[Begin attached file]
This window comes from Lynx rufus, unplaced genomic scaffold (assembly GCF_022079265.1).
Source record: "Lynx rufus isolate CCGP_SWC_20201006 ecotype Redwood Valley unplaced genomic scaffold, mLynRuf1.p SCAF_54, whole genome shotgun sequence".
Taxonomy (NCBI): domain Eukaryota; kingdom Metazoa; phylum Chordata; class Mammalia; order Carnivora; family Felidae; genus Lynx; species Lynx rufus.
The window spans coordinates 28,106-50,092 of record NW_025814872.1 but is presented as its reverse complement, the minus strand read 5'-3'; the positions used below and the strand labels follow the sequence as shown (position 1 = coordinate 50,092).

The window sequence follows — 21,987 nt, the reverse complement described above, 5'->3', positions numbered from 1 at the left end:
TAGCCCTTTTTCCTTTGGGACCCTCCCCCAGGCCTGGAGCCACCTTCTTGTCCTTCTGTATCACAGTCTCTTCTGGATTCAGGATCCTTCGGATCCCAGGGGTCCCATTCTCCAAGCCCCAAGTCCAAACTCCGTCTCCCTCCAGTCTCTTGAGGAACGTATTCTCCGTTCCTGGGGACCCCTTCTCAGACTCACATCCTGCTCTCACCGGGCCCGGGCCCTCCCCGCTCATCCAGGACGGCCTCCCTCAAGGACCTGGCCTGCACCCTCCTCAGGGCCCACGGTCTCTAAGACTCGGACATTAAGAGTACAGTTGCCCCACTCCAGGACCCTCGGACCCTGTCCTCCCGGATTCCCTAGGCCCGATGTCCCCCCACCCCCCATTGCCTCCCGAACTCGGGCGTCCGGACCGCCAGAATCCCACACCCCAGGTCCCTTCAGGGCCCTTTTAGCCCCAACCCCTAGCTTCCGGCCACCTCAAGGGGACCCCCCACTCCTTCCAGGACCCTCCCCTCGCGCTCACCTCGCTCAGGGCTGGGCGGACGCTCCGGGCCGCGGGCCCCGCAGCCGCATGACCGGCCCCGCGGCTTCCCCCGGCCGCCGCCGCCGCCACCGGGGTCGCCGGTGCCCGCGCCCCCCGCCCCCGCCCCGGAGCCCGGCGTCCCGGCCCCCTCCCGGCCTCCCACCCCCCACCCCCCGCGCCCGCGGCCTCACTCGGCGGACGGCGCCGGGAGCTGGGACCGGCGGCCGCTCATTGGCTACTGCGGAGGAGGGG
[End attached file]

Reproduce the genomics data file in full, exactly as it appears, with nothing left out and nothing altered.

This window comes from Lynx rufus, unplaced genomic scaffold (assembly GCF_022079265.1).
Source record: "Lynx rufus isolate CCGP_SWC_20201006 ecotype Redwood Valley unplaced genomic scaffold, mLynRuf1.p SCAF_54, whole genome shotgun sequence".
Taxonomy (NCBI): domain Eukaryota; kingdom Metazoa; phylum Chordata; class Mammalia; order Carnivora; family Felidae; genus Lynx; species Lynx rufus.
The window spans coordinates 28,106-50,092 of record NW_025814872.1 but is presented as its reverse complement, the minus strand read 5'-3'; the positions used below and the strand labels follow the sequence as shown (position 1 = coordinate 50,092).

The window sequence follows — 21,987 nt, the reverse complement described above, 5'->3', positions numbered from 1 at the left end:
TAGCCCTTTTTCCTTTGGGACCCTCCCCCAGGCCTGGAGCCACCTTCTTGTCCTTCTGTATCACAGTCTCTTCTGGATTCAGGATCCTTCGGATCCCAGGGGTCCCATTCTCCAAGCCCCAAGTCCAAACTCCGTCTCCCTCCAGTCTCTTGAGGAACGTATTCTCCGTTCCTGGGGACCCCTTCTCAGACTCACATCCTGCTCTCACCGGGCCCGGGCCCTCCCCGCTCATCCAGGACGGCCTCCCTCAAGGACCTGGCCTGCACCCTCCTCAGGGCCCACGGTCTCTAAGACTCGGACATTAAGAGTACAGTTGCCCCACTCCAGGACCCTCGGACCCTGTCCTCCCGGATTCCCTAGGCCCGATGTCCCCCCACCCCCCATTGCCTCCCGAACTCGGGCGTCCGGACCGCCAGAATCCCACACCCCAGGTCCCTTCAGGGCCCTTTTAGCCCCAACCCCTAGCTTCCGGCCACCTCAAGGGGACCCCCCACTCCTTCCAGGACCCTCCCCTCGCGCTCACCTCGCTCAGGGCTGGGCGGACGCTCCGGGCCGCGGGCCCCGCAGCCGCATGACCGGCCCCGCGGCTTCCCCCGGCCGCCGCCGCCGCCACCGGGGTCGCCGGTGCCCGCGCCCCCCGCCCCCGCCCCGGAGCCCGGCGTCCCGGCCCCCTCCCGGCCTCCCACCCCCCACCCCCCGCGCCCGCGGCCTCACTCGGCGGACGGCGCCGGGAGCTGGGACCGGCGGCCGCTCATTGGCTACTGCGGAGGAGGGG